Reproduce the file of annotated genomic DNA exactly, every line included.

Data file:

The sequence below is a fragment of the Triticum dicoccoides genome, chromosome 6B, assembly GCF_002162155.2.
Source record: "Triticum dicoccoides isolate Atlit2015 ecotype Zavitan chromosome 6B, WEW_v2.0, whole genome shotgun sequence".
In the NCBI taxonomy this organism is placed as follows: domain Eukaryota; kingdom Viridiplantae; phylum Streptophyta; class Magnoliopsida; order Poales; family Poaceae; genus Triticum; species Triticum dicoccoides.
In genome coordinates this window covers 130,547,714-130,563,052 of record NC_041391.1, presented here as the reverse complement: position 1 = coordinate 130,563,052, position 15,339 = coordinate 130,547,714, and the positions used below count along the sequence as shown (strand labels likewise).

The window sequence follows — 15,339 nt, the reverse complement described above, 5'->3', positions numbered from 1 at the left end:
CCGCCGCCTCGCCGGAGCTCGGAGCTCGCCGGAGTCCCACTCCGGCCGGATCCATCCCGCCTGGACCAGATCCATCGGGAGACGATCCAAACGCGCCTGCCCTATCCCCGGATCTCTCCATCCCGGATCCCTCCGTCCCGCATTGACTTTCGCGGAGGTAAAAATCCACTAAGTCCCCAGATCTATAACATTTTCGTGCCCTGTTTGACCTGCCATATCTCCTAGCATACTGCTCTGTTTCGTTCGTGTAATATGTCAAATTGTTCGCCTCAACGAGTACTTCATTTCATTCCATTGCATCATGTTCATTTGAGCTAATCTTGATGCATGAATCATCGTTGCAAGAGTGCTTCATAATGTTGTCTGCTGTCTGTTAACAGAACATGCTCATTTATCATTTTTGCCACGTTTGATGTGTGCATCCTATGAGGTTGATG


The sequence below is a fragment of the Triticum dicoccoides genome, chromosome 6B, assembly GCF_002162155.2.
Source record: "Triticum dicoccoides isolate Atlit2015 ecotype Zavitan chromosome 6B, WEW_v2.0, whole genome shotgun sequence".
In the NCBI taxonomy this organism is placed as follows: domain Eukaryota; kingdom Viridiplantae; phylum Streptophyta; class Magnoliopsida; order Poales; family Poaceae; genus Triticum; species Triticum dicoccoides.
In genome coordinates this window covers 130,547,714-130,563,052 of record NC_041391.1, presented here as the reverse complement: position 1 = coordinate 130,563,052, position 15,339 = coordinate 130,547,714, and the positions used below count along the sequence as shown (strand labels likewise).

The window sequence follows — 15,339 nt, the reverse complement described above, 5'->3', positions numbered from 1 at the left end:
CCGCCGCCTCGCCGGAGCTCGGAGCTCGCCGGAGTCCCACTCCGGCCGGATCCATCCCGCCTGGACCAGATCCATCGGGAGACGATCCAAACGCGCCTGCCCTATCCCCGGATCTCTCCATCCCGGATCCCTCCGTCCCGCATTGACTTTCGCGGAGGTAAAAATCCACTAAGTCCCCAGATCTATAACATTTTCGTGCCCTGTTTGACCTGCCATATCTCCTAGCATACTGCTCTGTTTCGTTCGTGTAATATGTCAAATTGTTCGCCTCAACGAGTACTTCATTTCATTCCATTGCATCATGTTCATTTGAGCTAATCTTGATGCATGAATCATCGTTGCAAGAGTGCTTCATAATGTTGTCTGCTGTCTGTTAACAGAACATGCTCATTTATCATTTTTGCCACGTTTGATGTGTGCATCCTATGAGGTTGATG